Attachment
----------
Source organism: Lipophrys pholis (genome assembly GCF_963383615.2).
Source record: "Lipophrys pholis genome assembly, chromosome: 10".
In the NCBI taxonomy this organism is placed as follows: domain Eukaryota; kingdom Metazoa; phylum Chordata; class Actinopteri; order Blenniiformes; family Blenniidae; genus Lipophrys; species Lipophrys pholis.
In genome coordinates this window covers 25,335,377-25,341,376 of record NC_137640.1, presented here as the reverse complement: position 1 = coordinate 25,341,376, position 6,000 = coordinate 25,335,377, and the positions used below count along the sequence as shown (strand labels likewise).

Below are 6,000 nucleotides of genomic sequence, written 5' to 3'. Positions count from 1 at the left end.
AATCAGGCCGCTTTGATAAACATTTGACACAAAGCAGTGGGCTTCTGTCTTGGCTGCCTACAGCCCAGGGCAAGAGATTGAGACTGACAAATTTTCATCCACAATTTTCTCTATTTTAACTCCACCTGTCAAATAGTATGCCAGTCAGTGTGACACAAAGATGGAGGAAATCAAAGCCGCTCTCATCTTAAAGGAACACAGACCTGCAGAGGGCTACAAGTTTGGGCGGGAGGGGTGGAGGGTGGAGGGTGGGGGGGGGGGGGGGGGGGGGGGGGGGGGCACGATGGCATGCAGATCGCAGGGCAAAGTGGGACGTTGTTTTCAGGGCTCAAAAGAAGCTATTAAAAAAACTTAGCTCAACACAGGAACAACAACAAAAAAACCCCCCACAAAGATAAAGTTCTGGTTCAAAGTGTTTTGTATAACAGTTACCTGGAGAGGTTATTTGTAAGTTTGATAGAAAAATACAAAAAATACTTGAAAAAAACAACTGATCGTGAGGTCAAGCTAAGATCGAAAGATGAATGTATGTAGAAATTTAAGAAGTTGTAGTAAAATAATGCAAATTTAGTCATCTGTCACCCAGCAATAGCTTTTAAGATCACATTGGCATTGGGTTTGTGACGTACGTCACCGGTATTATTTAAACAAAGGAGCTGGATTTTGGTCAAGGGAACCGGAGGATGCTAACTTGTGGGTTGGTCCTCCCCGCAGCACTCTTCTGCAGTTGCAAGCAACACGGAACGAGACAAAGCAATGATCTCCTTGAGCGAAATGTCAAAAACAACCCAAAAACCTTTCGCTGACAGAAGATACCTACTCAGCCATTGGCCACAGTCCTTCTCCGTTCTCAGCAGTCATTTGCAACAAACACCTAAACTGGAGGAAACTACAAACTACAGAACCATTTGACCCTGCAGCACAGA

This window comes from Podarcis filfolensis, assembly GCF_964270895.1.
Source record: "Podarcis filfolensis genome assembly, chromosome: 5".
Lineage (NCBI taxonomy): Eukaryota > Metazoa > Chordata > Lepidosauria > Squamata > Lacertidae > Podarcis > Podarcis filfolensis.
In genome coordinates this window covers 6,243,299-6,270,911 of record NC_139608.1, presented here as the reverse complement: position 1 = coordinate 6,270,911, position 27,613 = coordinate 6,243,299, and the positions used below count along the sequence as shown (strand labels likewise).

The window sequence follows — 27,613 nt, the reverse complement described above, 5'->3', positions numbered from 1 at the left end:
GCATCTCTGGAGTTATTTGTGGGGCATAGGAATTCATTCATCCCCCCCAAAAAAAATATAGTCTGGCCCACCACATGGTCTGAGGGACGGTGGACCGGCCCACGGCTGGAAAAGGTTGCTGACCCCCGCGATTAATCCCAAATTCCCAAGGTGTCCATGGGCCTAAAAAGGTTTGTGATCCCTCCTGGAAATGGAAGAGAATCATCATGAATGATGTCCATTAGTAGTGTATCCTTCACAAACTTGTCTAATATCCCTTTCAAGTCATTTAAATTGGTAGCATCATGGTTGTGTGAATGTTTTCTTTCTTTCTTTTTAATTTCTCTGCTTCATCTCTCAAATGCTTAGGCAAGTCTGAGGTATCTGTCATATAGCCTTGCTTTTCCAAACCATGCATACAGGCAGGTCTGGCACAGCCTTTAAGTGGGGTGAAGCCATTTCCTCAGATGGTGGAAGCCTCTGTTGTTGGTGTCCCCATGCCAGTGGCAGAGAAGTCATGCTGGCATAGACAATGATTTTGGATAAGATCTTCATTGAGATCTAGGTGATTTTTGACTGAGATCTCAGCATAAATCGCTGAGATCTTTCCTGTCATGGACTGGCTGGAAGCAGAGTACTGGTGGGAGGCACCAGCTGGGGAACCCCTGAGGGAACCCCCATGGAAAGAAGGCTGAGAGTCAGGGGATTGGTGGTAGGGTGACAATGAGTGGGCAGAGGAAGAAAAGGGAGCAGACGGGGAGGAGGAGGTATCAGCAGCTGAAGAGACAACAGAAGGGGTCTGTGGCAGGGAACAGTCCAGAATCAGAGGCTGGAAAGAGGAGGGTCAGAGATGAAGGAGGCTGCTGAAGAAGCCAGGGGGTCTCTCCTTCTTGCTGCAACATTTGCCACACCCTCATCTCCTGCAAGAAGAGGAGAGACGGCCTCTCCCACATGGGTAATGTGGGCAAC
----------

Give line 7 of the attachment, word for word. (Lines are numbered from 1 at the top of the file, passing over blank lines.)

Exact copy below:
This window comes from Podarcis filfolensis, assembly GCF_964270895.1.